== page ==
everything that is necessary to meet its requirements. There
are only two limitations: it cannot take more than it needs
and not more than is compatible with the resources of the
country.

The idea of the local duty for supply, "ortlichen
Leistungspflicht", is to be adapted to modern warfare. The
Hague Convention on Land Warfare was concerned with the use
of smiths and wheelwrights who were necessary for the
maintenance of the equipment of the Army; work inside the
country of the occu-

                                                   [Page 98]

pying power was, with regard to the undeveloped conditions
of transport, out of. the question and could not be
considered.

Today, the necessary work cannot be done any more near the
front lines but must be done in the belligerents' own
countries. It must, therefore, be possible to demand labour
for work where the work alone can be done and where it is
necessary. It must be possible also to demand this for the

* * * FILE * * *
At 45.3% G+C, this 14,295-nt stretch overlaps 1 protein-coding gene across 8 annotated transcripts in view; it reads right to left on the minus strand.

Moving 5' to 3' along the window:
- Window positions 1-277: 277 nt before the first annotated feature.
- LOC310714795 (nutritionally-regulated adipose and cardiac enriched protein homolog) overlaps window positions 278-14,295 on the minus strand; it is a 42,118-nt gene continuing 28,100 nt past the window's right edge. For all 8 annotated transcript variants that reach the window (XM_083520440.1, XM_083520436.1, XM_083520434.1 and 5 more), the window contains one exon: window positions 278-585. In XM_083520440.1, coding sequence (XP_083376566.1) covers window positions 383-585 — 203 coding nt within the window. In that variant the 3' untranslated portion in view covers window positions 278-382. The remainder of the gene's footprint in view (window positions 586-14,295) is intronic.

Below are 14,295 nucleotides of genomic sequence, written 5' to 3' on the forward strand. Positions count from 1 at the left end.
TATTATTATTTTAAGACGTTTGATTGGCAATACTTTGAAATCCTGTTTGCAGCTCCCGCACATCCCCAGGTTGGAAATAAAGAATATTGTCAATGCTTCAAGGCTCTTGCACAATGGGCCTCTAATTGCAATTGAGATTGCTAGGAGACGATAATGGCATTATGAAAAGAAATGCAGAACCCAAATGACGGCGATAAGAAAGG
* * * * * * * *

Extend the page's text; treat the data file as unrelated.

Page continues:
new war requirements of mass production for current
replacements.

What is necessary at any given time can be demanded and the
amount depends on the prevailing conditions. If in earlier
times, according to the principle "the war feeds the war",
an army far from its homeland was equipped to a large extent
in the occupied territory, it must be possible today to
supply the Army by moving the workers to the factories in a
belligerent's own country. The evolution of the laws of
warfare is influenced by the requirements which these laws
have to serve.

With the basic idea of the duty to furnish work or supplies
the basic idea of limitation has to be accepted, too. These
limitations must also be considered in accordance with the
changed conditions.

If the demand to work is justified, no more work can be
demanded than the occupying power demands of its own people